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Cradle to Cradle 406

Logic Bomb writes: "Human progress since the Industrial Revolution has been one big design error. Really. In 'Cradle to Cradle,' architect William McDonough and chemist Michael Braungart have crafted a compelling explanation for why humans need a completely new framework for how we interact with the world around us. Our model of technology and development is completely counter to the natural cycles and principles that worked for millions of years to create the environment we so cleverly manipulate. Sound like typical 'environmentalist' rhetoric? Not by half. This book actually contains reasonable explanations and practical solutions." Read on for the rest of Logic Bomb's review.
Cradle to Crade: Remaking the Way We Make Things
author William McDonough & Michael Braungart
pages 186 plus notes
publisher North Point Press
rating 10/10
reviewer Matt Rosenberg
ISBN 0-86547-587-3
summary Changing how humans relate to our environment

According to the authors, current human technology is a product of "cradle to grave" design. We pull resources from the Earth, shape them into a product, use it, and throw it away. The problem, we've noticed as we've spread all over the planet, is that there really isn't any "away." This is certainly not the first time our endless cycle of resource destruction and waste creation has been brought to light. But the whole point of this book is to show why the usual responses we've developed are useless, and what to do instead.

Consider the typical "recycling" program. What is presented to the public as a way to endlessly reuse raw materials is in fact a downward spiral of degradation in material quality until, just as before, it becomes unusable. Sometimes the recycling process itself produces additional toxic waste. Most Americans have probably heard of "the 3 Rs": Reuse, Reduce, and Recycle (to which the authors add a fourth, Regulate). These are measures that only aim to slow the destructive cycle. In the end, the result is the same. As the authors put it, Less Bad is No Good.

McDonough and Braungart's proposed strategy is called "eco-effectiveness". It revolves around the idea that in nature, waste equals food. Other than incoming energy from the sun, our environment is basically a closed system. Whenever (non-human) life on our planet uses a resource, it is left in a form readily useable to other life. Humans must do the same. The authors envision a world where, when a material item gets worn out, you simply throw it on the ground to decompose. Buildings should produce more energy than they use. Eliminate the concept of "waste" entirely.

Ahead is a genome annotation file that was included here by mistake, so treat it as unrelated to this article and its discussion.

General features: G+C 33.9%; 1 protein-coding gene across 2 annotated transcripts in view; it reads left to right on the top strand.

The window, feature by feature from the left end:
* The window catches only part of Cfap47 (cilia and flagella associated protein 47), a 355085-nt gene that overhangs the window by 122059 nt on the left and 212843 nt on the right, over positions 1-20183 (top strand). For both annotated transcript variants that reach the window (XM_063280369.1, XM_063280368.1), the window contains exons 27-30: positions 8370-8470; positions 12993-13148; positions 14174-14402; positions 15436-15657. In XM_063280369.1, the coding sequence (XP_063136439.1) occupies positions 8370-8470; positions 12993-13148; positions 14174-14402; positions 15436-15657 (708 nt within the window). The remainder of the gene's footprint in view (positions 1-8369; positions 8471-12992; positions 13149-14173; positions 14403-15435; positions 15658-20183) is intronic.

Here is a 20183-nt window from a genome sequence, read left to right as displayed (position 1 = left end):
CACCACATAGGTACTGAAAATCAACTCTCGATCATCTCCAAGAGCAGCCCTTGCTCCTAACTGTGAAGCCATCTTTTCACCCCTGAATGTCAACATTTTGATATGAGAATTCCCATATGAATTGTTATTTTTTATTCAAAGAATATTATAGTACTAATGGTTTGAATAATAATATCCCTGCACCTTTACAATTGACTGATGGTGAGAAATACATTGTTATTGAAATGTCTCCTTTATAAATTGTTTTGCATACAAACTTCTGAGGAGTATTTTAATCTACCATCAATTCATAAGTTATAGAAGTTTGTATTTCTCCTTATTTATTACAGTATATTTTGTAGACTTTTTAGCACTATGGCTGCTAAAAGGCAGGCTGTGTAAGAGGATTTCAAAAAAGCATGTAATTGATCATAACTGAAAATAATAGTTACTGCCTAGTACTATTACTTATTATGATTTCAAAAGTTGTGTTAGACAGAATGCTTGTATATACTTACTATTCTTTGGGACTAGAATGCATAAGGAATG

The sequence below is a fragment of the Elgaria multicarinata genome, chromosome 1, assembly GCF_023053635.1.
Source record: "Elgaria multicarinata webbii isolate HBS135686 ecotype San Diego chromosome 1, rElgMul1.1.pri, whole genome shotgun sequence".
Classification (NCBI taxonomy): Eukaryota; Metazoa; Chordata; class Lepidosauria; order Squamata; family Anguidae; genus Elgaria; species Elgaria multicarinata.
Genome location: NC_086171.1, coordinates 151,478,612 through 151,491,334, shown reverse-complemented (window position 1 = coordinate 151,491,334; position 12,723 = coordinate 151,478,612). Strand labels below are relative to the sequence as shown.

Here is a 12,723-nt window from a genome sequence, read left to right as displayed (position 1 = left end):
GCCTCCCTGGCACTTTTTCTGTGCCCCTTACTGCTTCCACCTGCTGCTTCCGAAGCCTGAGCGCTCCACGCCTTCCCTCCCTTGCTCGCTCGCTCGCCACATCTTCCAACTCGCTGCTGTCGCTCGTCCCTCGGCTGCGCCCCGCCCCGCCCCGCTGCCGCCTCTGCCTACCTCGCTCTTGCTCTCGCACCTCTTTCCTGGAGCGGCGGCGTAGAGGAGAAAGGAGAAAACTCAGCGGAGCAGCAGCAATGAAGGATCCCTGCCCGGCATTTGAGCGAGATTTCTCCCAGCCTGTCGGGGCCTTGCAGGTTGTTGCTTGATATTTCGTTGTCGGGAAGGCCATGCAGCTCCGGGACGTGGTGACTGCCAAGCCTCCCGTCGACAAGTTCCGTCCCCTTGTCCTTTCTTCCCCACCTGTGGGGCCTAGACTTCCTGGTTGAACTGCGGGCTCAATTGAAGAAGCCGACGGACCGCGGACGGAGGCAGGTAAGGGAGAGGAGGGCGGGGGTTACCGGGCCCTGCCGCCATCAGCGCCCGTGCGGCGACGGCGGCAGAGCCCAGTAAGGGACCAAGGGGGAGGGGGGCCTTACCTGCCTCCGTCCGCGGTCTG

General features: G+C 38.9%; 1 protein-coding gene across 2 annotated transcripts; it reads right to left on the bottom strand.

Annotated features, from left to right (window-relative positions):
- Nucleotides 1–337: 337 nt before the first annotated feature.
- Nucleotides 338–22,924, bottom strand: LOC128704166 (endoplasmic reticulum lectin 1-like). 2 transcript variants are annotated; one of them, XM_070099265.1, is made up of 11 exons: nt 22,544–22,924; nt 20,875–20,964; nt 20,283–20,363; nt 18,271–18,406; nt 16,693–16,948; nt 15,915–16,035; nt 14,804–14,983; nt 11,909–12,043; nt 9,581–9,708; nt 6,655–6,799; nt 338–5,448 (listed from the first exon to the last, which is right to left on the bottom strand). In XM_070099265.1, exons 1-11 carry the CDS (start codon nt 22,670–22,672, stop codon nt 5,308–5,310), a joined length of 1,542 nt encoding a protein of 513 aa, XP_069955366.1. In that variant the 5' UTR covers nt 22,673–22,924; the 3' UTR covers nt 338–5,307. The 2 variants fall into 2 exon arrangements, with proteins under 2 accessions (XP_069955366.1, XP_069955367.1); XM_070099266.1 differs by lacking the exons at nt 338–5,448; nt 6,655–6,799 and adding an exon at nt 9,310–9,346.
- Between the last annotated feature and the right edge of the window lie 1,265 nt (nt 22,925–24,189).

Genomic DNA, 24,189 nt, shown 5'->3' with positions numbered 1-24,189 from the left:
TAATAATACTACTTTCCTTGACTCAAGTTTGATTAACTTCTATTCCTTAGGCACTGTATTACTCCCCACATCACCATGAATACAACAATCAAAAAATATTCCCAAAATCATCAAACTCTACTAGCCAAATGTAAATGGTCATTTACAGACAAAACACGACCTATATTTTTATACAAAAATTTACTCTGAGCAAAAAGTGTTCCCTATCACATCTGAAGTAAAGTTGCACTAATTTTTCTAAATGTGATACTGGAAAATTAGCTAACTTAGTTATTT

The authors put their money where their mouths are. In 1994 they started a design firm that puts these principles into practice. Examples of their work are downright astonishing. The firm was once hired to design a compostable upholstery fabric. According to their principles, not only did the finished product have to be environmentally neutral, so did the production process. In the end, an entire line of fabrics was put into production using a total of 38 chemicals (selected from a list of almost 8,000 commonly used in the industry). Water leaving the factory, originally drawn from the local water supply, tested cleaner than when it went in. And the fabric, of course, could be readily disposed of by tossing it onto the ground where it would decompose back into the soil without leaving toxic chemicals behind. They include plenty of other cases that illustrate how eco-effectiveness can both improve the quality of life and make for a more profitable business.

We live in a complex world, and it is absurd to think that every product and production process could be converted to produce similar results overnight. What about items that consist of metals and other elements that organic life doesn't usually process? There is a whole section of the book to address such issues. The authors also go beyond pure chemistry and physical health to discuss how environment affects the intangible quality of human life, and how applying these same philosophies to architecture and urban planning can produce amazing results. Unlike many environmental advocates, McDonough and Braungart both acknowledge the difficulties and provide a clear path for reform. They include a framework for eco-effective planning and decision-making so their ideas can be implemented as much as is practically possible at any given time, always with an eye for continued improvement down the road.

The writing in this book is extremely clear and articulate. The authors provide explanations of their ideas from historical, scientific, and business perspectives. They even manage to rip apart typical corporate and environmentalist thinking without pushing blame on anyone. And of course, the book is far more detailed and comprehensive than I could cover in a short review. It's hard to read it and not come away convinced, and I think that's a good thing.